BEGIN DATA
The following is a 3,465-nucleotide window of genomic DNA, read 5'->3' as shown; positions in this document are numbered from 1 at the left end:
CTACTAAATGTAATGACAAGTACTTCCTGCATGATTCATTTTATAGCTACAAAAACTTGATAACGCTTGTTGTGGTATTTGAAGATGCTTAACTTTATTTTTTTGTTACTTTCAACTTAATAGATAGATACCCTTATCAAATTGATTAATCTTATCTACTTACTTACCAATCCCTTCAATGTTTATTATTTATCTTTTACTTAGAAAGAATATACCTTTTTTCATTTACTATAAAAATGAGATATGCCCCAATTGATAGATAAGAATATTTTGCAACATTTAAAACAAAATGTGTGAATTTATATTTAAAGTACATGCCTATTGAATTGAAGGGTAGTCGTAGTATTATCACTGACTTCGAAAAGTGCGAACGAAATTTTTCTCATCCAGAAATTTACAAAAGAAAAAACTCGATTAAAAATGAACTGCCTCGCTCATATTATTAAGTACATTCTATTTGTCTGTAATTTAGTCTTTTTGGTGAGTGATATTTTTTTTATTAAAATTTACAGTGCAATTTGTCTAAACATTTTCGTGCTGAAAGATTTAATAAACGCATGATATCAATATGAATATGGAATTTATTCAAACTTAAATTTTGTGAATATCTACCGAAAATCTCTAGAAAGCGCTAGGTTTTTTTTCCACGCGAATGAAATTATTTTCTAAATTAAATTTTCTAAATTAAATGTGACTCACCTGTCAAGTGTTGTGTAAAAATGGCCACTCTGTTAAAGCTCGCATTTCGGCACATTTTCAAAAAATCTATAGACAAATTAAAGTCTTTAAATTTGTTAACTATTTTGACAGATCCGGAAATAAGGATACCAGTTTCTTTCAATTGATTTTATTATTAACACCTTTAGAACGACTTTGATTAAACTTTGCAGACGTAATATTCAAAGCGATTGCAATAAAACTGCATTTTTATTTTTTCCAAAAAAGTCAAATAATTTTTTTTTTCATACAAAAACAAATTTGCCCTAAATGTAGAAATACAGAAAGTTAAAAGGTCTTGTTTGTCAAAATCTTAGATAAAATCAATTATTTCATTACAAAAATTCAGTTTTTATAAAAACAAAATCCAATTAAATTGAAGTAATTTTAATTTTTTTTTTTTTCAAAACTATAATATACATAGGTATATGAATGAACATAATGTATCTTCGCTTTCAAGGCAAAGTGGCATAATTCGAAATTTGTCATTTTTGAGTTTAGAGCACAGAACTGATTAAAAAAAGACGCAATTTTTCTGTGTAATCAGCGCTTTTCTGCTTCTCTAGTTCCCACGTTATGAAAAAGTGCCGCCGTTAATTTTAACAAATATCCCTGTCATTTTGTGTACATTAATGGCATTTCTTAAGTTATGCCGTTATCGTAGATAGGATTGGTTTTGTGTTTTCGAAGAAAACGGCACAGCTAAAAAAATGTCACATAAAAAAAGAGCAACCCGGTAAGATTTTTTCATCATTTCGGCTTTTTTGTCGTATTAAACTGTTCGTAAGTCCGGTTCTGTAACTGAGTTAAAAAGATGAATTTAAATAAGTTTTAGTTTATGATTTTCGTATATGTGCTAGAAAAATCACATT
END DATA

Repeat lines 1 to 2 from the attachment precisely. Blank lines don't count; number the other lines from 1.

The following is a 3,465-nucleotide window of genomic DNA, read 5'->3' as shown; positions in this document are numbered from 1 at the left end:
CTACTAAATGTAATGACAAGTACTTCCTGCATGATTCATTTTATAGCTACAAAAACTTGATAACGCTTGTTGTGGTATTTGAAGATGCTTAACTTTATTTTTTTGTTACTTTCAACTTAATAGATAGATACCCTTATCAAATTGATTAATCTTATCTACTTACTTACCAATCCCTTCAATGTTTATTATTTATCTTTTACTTAGAAAGAATATACCTTTTTTCATTTACTATAAAAATGAGATATGCCCCAATTGATAGATAAGAATATTTTGCAACATTTAAAACAAAATGTGTGAATTTATATTTAAAGTACATGCCTATTGAATTGAAGGGTAGTCGTAGTATTATCACTGACTTCGAAAAGTGCGAACGAAATTTTTCTCATCCAGAAATTTACAAAAGAAAAAACTCGATTAAAAATGAACTGCCTCGCTCATATTATTAAGTACATTCTATTTGTCTGTAATTTAGTCTTTTTGGTGAGTGATATTTTTTTTATTAAAATTTACAGTGCAATTTGTCTAAACATTTTCGTGCTGAAAGATTTAATAAACGCATGATATCAATATGAATATGGAATTTATTCAAACTTAAATTTTGTGAATATCTACCGAAAATCTCTAGAAAGCGCTAGGTTTTTTTTCCACGCGAATGAAATTATTTTCTAAATTAAATTTTCTAAATTAAATGTGACTCACCTGTCAAGTGTTGTGTAAAAATGGCCACTCTGTTAAAGCTCGCATTTCGGCACATTTTCAAAAAATCTATAGACAAATTAAAGTCTTTAAATTTGTTAACTATTTTGACAGATCCGGAAATAAGGATACCAGTTTCTTTCAATTGATTTTATTATTAACACCTTTAGAACGACTTTGATTAAACTTTGCAGACGTAATATTCAAAGCGATTGCAATAAAACTGCATTTTTATTTTTTCCAAAAAAGTCAAATAATTTTTTTTTTCATACAAAAACAAATTTGCCCTAAATGTAGAAATACAGAAAGTTAAAAGGTCTTGTTTGTCAAAATCTTAGATAAAATCAATTATTTCATTACAAAAATTCAGTTTTTATAAAAACAAAATCCAATTAAATTGAAGTAATTTTAATTTTTTTTTTTTTCAAAACTATAATATACATAGGTATATGAATGAACATAATGTATCTTCGCTTTCAAGGCAAAGTGGCATAATTCGAAATTTGTCATTTTTGAGTTTAGAGCACAGAACTGATTAAAAAAAGACGCAATTTTTCTGTGTAATCAGCGCTTTTCTGCTTCTCTAGTTCCCACGTTATGAAAAAGTGCCGCCGTTAATTTTAACAAATATCCCTGTCATTTTGTGTACATTAATGGCATTTCTTAAGTTATGCCGTTATCGTAGATAGGATTGGTTTTGTGTTTTCGAAGAAAACGGCACAGCTAAAAAAATGTCACATAAAAAAAGAGCAACCCGGTAAGATTTTTTCATCATTTCGGCTTTTTTGTCGTATTAAACTGTTCGTAAGTCCGGTTCTGTAACTGAGTTAAAAAGATGAATTTAAATAAGTTTTAGTTTATGATTTTCGTATATGTGCTAGAAAAATCACATT